Chicano Studies Research Center Reopens
After 40 years of piles of papers, white walls, aged computers and limited space, the Chicano Studies Research Center (CSRC) decided it was time for a well-deserved change. On March 8 they revealed their newly remodeled site in an event to celebrate their re-opening.
The library’s importance is not limited to its updated appearance. “[The CSRC] disseminates knowledge to the public; it’s not just functional but a breathed culture,” said library director Chon Noriega.
With newly-painted red walls displaying original art pieces from Chicano artists, books, and new computers, the library can clearly represent the progression of Chicano studies.
Pro Bono architect Fred Fisher, with the help of a young Chicana architect Victoria Padilla- Lima, helped to plan the remodeling of the library. The color red gives one the sense of being in a Chicano library and feeling welcomed, Padilla-Limas explained.
The CSRC currently holds 1/3 of California’s Chicano collections, including original US and Mexico audio recordings.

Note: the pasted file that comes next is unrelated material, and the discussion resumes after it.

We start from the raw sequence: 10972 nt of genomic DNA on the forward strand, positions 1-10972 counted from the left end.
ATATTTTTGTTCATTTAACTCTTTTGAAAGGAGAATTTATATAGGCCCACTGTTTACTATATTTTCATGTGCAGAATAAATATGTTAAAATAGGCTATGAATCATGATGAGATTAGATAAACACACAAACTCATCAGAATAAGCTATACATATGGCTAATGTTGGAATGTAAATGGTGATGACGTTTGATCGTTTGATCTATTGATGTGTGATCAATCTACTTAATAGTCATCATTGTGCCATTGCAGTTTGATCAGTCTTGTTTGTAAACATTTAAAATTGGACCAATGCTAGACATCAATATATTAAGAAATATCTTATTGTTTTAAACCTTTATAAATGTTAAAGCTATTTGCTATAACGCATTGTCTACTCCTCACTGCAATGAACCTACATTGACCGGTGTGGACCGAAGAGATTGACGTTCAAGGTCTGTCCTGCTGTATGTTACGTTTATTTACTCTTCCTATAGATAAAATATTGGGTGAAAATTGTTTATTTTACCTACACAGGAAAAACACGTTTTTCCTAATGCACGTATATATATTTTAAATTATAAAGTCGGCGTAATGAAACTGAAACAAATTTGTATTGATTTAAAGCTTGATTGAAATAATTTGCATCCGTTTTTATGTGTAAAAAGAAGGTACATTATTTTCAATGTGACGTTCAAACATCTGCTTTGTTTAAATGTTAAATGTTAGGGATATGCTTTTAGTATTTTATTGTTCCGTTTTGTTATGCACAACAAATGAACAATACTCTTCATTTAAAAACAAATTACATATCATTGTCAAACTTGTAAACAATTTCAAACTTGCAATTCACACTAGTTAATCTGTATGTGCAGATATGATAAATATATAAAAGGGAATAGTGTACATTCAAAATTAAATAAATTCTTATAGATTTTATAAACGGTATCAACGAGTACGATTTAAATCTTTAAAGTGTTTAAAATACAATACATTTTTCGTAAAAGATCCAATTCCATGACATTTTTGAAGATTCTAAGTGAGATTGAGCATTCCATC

The Chicano Archive Series has four books in print, including two books by a Loyola Marymount professor Karen Mary Davalos, a speaker at the opening event, whose research was principally done in this library.
A graduate student in the theater department at the time, Chantal Rodriguez, described how the library helped her launch her career. She confessed her hardship at the beginning of the program to unable to find a niche were she felt she belonged.
However, an offer to write a book about Chicano theater changed her life. She published her book in 2011 titled “The Latino Theatre Initiative/Center Theatre Group Papers, 1980-2005.” Now Rodriguez teaches at the California Institute of the Arts.
Raul Pacheco, co-founder of musical group Ozomatli, spoke about the importance of the role of activism in the arts and that a place like this library helped to preserve this.
Many students and researchers have found their home and life’s work here with this renovation only continuing that tradition. “Most students see the library as a home away from home, now there’s an upgrade to that home,” said Lizette Guerra, CSRC libriarian.
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